• Patients may present with issues entirely separate from the medical problems related to short bowel syndrome, including problems associated with intravenous access, infection, and signs and clinical symptoms associated with TPN-related liver disease.

Enteral Feeding

  • Quickly initiate enteral feeding for all children with short bowel syndrome.
  • Once again, patients can present a full history of medical problems associated with short bowel syndrome, including questions gastrostomy tube or nasogastric tube. For example, gastrostomy tubes may fall accidentally. In these patients, the immediate replacement of these tubes is important to maintain patency of the tube entry site.
  • Although complications are rare, be aware of the potential of gastric ulcer migration, and tube gastrostomy, intestinal obstruction, which may be associated with bilious vomiting and the risk of pancreatitis.

Nutrition

  • Supervise all children in enteral and parenteral long-term specific nutritional problems.
  • Patients may present with various symptoms related to specific nutritional deficiencies, including vitamins specific (or mineral) deficiencies and associated signs, symptoms and electrolyte disturbances and possible complications.

Medical and surgical histories: get a detailed account of past medical and surgical patient.

  • Pathology that leads to surgical resection
  • The extent and location of intestinal resection, the presence or absence of ileocecal valve.
  • Medical complications
  • RPT dependence
  • Enteral nutrition
  • enteral access
  • Type nutritional formula used
  • Dietary Supplements
  • Drugs
  • Allergies

History of complications associated with short bowel syndrome

  • Malabsorptive diarrhea
  • Dehydration
  • Vomiting
  • Bloating
  • Gastroesophageal reflux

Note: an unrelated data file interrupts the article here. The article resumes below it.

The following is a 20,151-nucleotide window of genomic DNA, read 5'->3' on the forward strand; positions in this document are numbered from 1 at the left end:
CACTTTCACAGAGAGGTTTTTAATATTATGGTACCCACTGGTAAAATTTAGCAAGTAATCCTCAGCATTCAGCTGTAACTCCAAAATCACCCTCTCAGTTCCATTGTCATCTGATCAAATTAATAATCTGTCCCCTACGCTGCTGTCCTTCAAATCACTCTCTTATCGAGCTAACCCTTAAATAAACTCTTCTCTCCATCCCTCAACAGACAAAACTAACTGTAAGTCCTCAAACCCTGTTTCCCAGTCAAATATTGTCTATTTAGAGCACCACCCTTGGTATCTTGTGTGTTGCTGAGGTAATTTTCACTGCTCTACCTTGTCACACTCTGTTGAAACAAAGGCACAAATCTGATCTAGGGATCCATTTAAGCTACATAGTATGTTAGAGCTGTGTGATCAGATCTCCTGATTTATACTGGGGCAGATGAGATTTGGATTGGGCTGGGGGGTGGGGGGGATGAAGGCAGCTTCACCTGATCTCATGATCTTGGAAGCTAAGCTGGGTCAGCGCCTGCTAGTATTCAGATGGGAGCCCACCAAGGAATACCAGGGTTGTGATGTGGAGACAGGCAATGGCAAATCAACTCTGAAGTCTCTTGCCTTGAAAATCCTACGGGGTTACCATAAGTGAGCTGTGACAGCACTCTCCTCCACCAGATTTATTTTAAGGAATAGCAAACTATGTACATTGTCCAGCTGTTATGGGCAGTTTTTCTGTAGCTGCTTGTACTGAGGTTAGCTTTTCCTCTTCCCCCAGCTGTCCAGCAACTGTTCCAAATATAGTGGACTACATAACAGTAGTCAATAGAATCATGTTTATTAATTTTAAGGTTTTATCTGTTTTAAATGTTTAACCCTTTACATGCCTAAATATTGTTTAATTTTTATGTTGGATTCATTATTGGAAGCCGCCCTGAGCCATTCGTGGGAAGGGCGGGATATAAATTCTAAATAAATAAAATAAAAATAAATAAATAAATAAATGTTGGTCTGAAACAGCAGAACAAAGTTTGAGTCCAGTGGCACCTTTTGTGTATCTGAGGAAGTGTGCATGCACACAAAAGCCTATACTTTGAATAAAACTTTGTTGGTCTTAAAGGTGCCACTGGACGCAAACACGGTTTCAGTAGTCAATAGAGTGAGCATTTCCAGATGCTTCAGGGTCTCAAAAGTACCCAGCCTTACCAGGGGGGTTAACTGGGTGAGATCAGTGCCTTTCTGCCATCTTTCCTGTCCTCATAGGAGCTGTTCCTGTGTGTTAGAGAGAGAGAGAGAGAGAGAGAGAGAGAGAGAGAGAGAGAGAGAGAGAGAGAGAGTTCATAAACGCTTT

• Failure to thrive
  • Drug toxicities

Welcome to The Medically Fragile Child

Posted by on Sunday, 4 April, 2010

Welcome to our newly designed website, we would like to thank all of our members for sharing their interest in wanting an easier site to navigate through and the ability to subscribe to our blog and read and post comments. Returning members and new visitors, you’re welcome to comments on any topic. We are still working on a next Newsletter that we have scheduled for next month.

For those of you just arriving here for the very first time I’ll start be giving you  brief history about myself and why I decided to write a book on caring for medically fragile children. After being a registered nurse and licensed for 25 years with the state of California as a small family home for medically fragile children. In my continuing work in this area, I saw a growing need for a Medically Fragile Training Manual for foster, adoptive parents and other child-care professionals.

This manual is directed to the basic level of care that is needed for the medically fragile child. A few examples of what this manual contains are common medical diagnosis with signs and symptoms, paperwork required, medications, procedures explained, definitions and sample forms. The Medically Fragile Training Manual is available for purchase and soon will be available in an down loadable e-book format. I hope you find our site useful as well as informative towards your medically fragile child care needs. Please browse our site and don’t hesitate to send us comments on what we could do to improve your viewing experience and any topics you feel may help yourself and others caring for medically fragile children.